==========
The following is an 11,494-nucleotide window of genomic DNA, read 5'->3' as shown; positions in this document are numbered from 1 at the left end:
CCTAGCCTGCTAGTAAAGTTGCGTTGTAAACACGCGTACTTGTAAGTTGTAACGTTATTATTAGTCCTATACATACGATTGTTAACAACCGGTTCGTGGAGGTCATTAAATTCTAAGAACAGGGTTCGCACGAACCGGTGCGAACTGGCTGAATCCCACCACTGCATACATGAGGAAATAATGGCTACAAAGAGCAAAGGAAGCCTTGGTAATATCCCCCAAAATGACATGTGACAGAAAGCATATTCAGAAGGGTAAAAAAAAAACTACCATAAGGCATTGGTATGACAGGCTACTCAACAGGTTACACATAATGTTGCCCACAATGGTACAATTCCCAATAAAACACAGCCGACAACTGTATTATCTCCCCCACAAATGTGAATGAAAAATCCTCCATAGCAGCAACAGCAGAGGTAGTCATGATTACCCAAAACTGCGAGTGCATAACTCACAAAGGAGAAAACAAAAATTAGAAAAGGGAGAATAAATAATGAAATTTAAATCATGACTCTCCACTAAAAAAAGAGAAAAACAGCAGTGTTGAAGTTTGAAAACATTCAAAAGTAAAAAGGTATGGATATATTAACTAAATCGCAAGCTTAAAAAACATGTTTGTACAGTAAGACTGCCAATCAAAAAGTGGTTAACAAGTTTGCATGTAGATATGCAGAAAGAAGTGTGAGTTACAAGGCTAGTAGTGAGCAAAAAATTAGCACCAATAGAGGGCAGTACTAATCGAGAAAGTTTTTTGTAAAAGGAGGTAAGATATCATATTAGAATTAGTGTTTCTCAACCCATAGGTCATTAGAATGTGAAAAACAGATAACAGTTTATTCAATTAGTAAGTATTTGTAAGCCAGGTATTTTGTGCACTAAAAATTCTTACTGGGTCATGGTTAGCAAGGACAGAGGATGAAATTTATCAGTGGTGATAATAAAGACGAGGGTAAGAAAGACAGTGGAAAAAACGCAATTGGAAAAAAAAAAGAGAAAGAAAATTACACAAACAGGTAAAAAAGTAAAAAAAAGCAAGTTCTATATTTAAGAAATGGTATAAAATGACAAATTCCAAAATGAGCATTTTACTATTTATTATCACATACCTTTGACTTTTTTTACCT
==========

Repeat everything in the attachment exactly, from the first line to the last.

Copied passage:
The following is an 11,494-nucleotide window of genomic DNA, read 5'->3' as shown; positions in this document are numbered from 1 at the left end:
CCTAGCCTGCTAGTAAAGTTGCGTTGTAAACACGCGTACTTGTAAGTTGTAACGTTATTATTAGTCCTATACATACGATTGTTAACAACCGGTTCGTGGAGGTCATTAAATTCTAAGAACAGGGTTCGCACGAACCGGTGCGAACTGGCTGAATCCCACCACTGCATACATGAGGAAATAATGGCTACAAAGAGCAAAGGAAGCCTTGGTAATATCCCCCAAAATGACATGTGACAGAAAGCATATTCAGAAGGGTAAAAAAAAAACTACCATAAGGCATTGGTATGACAGGCTACTCAACAGGTTACACATAATGTTGCCCACAATGGTACAATTCCCAATAAAACACAGCCGACAACTGTATTATCTCCCCCACAAATGTGAATGAAAAATCCTCCATAGCAGCAACAGCAGAGGTAGTCATGATTACCCAAAACTGCGAGTGCATAACTCACAAAGGAGAAAACAAAAATTAGAAAAGGGAGAATAAATAATGAAATTTAAATCATGACTCTCCACTAAAAAAAGAGAAAAACAGCAGTGTTGAAGTTTGAAAACATTCAAAAGTAAAAAGGTATGGATATATTAACTAAATCGCAAGCTTAAAAAACATGTTTGTACAGTAAGACTGCCAATCAAAAAGTGGTTAACAAGTTTGCATGTAGATATGCAGAAAGAAGTGTGAGTTACAAGGCTAGTAGTGAGCAAAAAATTAGCACCAATAGAGGGCAGTACTAATCGAGAAAGTTTTTTGTAAAAGGAGGTAAGATATCATATTAGAATTAGTGTTTCTCAACCCATAGGTCATTAGAATGTGAAAAACAGATAACAGTTTATTCAATTAGTAAGTATTTGTAAGCCAGGTATTTTGTGCACTAAAAATTCTTACTGGGTCATGGTTAGCAAGGACAGAGGATGAAATTTATCAGTGGTGATAATAAAGACGAGGGTAAGAAAGACAGTGGAAAAAACGCAATTGGAAAAAAAAAAGAGAAAGAAAATTACACAAACAGGTAAAAAAGTAAAAAAAAGCAAGTTCTATATTTAAGAAATGGTATAAAATGACAAATTCCAAAATGAGCATTTTACTATTTATTATCACATACCTTTGACTTTTTTTACCT